January 06, 2006
The Stockholm Syndrome
This will be fun to watch: the city of Stockholm, Sweden is starting a trial run of a congestion pricing scheme that would make drivers pay about $7.50 per day to drive into downtown. London has a similar, though considerably pricier, system: drivers now have to pay about $14 to get into downtown London. But Londoners have been surprisingly supportive, since the fees have made a considerable dent in congestion, while transit service has been increased to help people get into downtown if they choose not to drive.
Although the London congestion pricing system has been largely successful, the prospects for Stockholm may be murkier. Stockholm apparently faces nowhere near as much congestion as London -- and polling shows that despite Stockholm's green reputation, the tolls are pretty unpopular. Plus, it's a short-term trial, so city residents may not have as much time to adjust their driving habits -- which may mean that they won't have as much time to see whether travel times really improve as much as they did in London. Both of those factors could make the Stockholm experiment fall flat -- and make voters less likely to approve an extension of the system in a fall election.
Of course, even if Stockholm voters reject congestion pricing, it wouldn't mean that the idea has no merit -- London's experience shows that it can be a popular policy. But if the system does get nixed by Stockholm's voters, it could make other cities think twice about how (and whether) to use road pricing to ease congestion.
Posted by ClarkWD | Permalink
TrackBack URL for this entry:
Listed below are links to weblogs that reference The Stockholm Syndrome:
even cooler are the Dutch towns where no one is allowed to drive downtown. It's been a few years since I lived in NL (I lived in Leiden, which had a few no-car streets, but nothing major), but I seem to remember that Delft, Gouda, and a few other towns had pedestrian downtown areas. These areas were all small enough to get around with bikes or on foot. Ringing downtown were several (usually pay) car parking lots for those who drove to the town. I always loved the car-free areas b/c I didn't have to worry about watching so much while I was on my bike.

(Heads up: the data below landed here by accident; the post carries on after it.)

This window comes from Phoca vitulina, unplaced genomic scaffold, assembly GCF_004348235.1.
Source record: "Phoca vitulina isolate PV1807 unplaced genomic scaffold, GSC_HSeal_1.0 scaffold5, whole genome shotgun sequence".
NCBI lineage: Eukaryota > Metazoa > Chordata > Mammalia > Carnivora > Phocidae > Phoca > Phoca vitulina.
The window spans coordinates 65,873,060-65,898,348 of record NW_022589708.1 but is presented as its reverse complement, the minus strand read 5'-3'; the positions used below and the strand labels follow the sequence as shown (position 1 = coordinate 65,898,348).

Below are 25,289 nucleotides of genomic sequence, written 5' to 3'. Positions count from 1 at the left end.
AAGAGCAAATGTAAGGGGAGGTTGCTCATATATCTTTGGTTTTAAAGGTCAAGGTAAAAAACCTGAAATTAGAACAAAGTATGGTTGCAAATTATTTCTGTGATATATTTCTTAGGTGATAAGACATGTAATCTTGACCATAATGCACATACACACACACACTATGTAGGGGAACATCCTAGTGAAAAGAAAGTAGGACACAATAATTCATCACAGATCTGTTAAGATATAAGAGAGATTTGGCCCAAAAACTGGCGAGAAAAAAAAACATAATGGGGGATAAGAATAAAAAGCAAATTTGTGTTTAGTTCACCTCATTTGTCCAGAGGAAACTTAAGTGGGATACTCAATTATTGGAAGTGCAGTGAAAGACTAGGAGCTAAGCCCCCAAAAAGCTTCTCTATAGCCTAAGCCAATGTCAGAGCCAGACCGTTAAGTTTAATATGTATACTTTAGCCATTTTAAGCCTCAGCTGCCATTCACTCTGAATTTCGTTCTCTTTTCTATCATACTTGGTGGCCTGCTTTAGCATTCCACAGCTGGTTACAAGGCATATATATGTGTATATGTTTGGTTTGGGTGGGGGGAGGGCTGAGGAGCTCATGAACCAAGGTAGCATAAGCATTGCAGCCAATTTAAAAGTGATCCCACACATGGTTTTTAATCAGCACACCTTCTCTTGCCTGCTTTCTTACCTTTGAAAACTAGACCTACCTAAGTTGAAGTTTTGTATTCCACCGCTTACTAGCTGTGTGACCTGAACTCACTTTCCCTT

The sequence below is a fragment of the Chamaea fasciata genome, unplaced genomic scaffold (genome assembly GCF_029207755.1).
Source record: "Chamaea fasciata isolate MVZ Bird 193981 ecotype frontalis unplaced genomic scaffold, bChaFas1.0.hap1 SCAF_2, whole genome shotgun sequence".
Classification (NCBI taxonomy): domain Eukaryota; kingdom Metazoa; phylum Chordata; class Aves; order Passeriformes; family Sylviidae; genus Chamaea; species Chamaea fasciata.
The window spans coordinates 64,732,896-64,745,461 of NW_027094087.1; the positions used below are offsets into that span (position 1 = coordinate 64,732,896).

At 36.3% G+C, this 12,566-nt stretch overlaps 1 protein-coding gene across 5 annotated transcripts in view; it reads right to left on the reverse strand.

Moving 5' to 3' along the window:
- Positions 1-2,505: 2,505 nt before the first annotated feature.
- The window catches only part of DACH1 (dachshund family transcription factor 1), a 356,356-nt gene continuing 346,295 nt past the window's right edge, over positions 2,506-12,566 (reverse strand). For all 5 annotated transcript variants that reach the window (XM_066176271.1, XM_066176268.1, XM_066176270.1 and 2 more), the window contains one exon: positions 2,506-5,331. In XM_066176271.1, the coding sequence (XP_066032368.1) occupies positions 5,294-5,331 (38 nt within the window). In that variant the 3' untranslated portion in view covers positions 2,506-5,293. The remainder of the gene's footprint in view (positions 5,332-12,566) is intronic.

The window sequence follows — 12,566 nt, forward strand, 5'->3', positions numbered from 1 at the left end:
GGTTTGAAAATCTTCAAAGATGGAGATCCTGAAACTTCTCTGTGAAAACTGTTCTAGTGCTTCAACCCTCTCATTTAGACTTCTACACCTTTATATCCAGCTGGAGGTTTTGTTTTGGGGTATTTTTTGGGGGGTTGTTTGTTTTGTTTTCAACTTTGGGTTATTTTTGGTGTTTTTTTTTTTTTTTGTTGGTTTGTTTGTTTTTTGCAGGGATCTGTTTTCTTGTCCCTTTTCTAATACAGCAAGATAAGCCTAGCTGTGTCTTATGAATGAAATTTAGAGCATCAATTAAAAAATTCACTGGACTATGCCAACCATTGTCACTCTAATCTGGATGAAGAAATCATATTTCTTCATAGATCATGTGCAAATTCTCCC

Posted by: Leah | Jan 9, 2006 12:56:39 PM
I know what you mean about European pedestrian malls, Leah.
One of the things I love about Heidelberg, Germany is its 1/2 mile long pedestrian mall filled with quaint shops, galleries, boutiques, and cafes.
Unfortunately, pedestrian malls don't always translate well in American cities, as we recently found out here in Eugene, Oregon. After 30 years, Eugene's downtown pedestrian mall re-opened to traffic in order to bring vibrancy back to the downtown area. We're now in the process of trying to find the right urban mix of businesses, shops, people, and cars. It's interesting to see this creative process unfold!
Eugene's not the only American city to have re-opened it's downtown streets, however, according to this interesting article from Boulder, Colorado's DailyCamera.com, published July, 18, 2002:
And here's wishing Stockholm all the best with it's congestion pricing scheme. If it can work in London (and Singapore as well), then I'm sure it can work in Stockholm. And chances are, given this trial run, the Swedes might come up with an even better idea for reducing traffic congestion with their world-renown ingenuity.
Posted by: Michelle Parker | Jan 9, 2006 5:38:02 PM
I wish I knew *why* pedestrian malls don't translate well so I could know how to fix it. I think a big part of it is a deep-seated cultural bias toward exercise (okay, cheap shot, but you know what I mean). People will do it indoors (ie the mall), but it's hard to get people outside to walk around and enjoy the shops.
Really makes me wish I could just move to Europe. I'm in the process of getting a PhD, and I'm hoping that some European university will want to hire me.
Posted by: Leah | Jan 9, 2006 7:20:36 PM